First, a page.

Saturday 4 July saw Kasabian cram the inmates of the West Ryder Pauper Lunatic Asylum onto a shiny tourbus and release them upon 6000 souls in a disused Cornish clay pit.
The clay pit in question is of course the Eden Project, home to the world's largest greenhouse and host to an annual programme of summer concerts branded as the Eden Sessions. Given that the closest thing to a Biome that most people have visited is likely to be a B&Q garden centre, for the uninitiated, the Eden Sessions promise a new kind of gig experience.
After dealing with a little light fascism from the security team, Team MusicRadar arrives, greeted by an environment that for all its engagement with nature can't help feeling oddly synthetic. Kasabian frontman Tom Meighan will later compare it to Tracy Island, in truth, it feels more like Tracy Island colliding with the Theme Park videogame.
At 8:00pm it's showtime, and a flaccid display from support act The Hours probably isn't helped by about half of their potential audience being trapped in two huge, snaking bar queues. However, by a quarter past nine it's time for Kasabian to take to the stage and the main amphitheatre area is fit to burst with a crowd laden with as many drinks as they can carry.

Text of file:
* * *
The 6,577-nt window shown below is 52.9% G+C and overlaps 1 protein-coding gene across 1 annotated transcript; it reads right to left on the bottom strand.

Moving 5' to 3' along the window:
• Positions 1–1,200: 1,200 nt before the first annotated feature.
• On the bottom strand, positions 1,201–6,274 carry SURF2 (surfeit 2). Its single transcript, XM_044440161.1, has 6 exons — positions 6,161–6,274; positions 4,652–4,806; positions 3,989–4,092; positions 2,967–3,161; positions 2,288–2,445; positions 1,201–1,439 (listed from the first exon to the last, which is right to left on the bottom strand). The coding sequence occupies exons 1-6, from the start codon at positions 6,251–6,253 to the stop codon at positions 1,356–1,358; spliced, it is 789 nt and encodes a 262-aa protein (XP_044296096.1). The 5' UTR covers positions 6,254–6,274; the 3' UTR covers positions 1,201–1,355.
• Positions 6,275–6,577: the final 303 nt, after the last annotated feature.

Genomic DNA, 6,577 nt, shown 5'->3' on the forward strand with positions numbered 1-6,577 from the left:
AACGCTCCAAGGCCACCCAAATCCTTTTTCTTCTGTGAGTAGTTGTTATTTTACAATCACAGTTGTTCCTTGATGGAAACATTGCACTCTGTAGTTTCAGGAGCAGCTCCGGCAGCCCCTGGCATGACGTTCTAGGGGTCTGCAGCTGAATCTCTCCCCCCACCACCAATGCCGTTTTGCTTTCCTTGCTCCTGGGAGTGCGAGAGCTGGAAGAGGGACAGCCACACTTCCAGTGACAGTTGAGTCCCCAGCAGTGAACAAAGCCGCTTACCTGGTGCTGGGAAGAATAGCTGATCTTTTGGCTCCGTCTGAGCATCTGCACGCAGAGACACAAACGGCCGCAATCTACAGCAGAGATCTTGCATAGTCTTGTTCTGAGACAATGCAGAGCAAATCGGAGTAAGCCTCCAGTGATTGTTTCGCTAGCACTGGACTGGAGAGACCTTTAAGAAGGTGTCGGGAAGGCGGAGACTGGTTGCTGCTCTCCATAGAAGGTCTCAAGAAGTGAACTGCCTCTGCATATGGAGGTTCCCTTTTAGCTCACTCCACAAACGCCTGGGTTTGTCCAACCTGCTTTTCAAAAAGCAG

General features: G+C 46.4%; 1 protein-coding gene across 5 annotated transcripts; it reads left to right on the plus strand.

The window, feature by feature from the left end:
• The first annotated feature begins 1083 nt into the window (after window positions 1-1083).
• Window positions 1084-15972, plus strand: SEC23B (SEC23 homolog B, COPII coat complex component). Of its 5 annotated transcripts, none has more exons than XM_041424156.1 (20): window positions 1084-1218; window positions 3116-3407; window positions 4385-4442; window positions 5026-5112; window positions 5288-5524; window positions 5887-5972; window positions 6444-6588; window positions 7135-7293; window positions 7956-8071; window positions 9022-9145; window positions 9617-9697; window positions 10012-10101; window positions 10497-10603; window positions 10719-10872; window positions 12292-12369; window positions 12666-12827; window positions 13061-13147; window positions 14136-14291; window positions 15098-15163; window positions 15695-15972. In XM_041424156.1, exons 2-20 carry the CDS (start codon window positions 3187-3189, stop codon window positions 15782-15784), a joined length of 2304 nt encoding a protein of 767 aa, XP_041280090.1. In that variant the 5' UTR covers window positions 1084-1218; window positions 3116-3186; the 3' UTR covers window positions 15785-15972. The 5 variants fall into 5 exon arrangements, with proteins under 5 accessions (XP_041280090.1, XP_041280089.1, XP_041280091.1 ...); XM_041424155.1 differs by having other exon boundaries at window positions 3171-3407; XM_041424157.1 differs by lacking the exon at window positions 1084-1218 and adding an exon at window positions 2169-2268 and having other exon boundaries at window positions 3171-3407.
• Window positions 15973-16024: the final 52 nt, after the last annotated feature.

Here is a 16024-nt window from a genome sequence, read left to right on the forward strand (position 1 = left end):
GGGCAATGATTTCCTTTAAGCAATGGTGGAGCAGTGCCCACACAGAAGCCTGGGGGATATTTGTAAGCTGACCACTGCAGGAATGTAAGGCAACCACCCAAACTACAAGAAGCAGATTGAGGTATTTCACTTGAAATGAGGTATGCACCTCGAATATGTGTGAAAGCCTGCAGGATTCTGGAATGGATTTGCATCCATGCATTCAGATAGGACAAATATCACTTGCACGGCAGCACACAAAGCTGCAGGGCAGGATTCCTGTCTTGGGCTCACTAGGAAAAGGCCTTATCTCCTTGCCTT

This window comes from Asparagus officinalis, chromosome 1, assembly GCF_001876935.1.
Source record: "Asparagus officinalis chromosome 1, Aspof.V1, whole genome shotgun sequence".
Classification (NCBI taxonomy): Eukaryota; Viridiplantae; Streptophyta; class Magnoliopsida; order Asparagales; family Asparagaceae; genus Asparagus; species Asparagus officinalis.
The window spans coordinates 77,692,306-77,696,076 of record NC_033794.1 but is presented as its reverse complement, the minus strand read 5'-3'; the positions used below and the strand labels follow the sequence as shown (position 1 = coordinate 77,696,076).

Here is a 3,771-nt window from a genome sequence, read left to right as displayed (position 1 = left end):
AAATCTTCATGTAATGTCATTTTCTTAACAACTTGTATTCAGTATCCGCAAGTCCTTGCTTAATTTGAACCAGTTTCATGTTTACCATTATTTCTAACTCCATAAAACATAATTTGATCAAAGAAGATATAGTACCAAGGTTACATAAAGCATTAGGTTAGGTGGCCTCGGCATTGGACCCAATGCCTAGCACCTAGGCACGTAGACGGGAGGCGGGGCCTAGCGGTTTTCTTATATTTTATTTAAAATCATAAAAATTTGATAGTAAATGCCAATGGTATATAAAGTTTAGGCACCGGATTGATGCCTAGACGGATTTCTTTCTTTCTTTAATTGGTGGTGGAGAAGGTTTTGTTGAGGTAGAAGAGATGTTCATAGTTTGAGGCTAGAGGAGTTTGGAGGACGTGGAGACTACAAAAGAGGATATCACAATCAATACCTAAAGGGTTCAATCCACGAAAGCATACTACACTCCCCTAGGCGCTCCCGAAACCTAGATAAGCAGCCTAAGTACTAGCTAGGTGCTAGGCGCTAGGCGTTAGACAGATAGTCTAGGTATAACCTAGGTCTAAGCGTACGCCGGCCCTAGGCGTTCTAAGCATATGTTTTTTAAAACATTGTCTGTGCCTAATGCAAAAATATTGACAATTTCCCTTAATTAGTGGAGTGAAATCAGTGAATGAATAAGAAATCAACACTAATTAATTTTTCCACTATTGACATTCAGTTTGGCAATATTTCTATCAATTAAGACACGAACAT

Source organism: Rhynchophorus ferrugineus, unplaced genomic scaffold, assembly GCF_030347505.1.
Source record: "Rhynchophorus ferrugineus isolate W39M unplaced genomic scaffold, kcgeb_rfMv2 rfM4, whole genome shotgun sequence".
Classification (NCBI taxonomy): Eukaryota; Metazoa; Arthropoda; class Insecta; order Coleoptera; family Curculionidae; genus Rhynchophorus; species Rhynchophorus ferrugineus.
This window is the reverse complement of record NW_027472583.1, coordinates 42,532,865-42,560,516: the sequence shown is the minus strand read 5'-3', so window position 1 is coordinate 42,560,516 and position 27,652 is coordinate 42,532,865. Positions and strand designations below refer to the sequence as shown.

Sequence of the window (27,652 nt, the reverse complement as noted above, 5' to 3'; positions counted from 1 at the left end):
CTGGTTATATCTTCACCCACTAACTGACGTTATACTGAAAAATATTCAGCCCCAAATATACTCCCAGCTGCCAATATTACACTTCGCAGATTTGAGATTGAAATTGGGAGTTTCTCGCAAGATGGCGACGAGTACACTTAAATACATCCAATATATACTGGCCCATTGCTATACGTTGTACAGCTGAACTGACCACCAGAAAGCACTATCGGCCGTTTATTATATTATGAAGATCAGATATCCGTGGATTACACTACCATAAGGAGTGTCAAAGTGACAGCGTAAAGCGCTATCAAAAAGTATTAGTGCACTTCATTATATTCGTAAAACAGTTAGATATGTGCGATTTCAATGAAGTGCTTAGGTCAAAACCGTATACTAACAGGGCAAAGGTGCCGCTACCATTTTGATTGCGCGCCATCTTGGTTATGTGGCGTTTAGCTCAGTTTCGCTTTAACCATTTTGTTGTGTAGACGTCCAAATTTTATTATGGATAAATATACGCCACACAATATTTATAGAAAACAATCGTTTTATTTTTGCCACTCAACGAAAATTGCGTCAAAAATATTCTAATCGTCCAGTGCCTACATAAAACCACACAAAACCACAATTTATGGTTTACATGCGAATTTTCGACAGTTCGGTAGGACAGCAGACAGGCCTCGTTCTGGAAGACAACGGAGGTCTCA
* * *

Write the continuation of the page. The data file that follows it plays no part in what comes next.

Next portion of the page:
Kasabian kick off their set with new LP opener Underdog then launch into Shoot The Runner and the mood begins to warm up nicely. This is a fine place to watch a band – the live area's elevated sides mean that regardless of stature, everyone has a great view, and there's an intimacy to proceedings you rarely find at an outdoor event.
"Fire creates the biggest bang of all the newies, getting a huge reception from the crowd."
Indeed, Kasabian really take off during the second half of their set and recent single Fire creates the biggest bang of all the newies, sitting comfortably alongside staples like Club Foot and Empire and getting a huge reception from the crowd.
It's not quite the all-cylinders performance of Glastonbury 2007, but the band end the night in fine style. Meighan conducts the obligatory crowd sing-along of LSF, the strains of which continue long after Kasabian have left the stage.
The next day, we visit the Eden Project to check out the exhibits – wristbands not only grant entry to the Eden Sessions shows, but also the Biomes and other areas throughout the weekend.
By morning, Eden looks and feels like a family-friendly tourist attraction once again.
We sincerely hope that whoever was in charge of cleaning the vomit out of the neatly-manicured hedgerows was paid handsomely for their nightshift.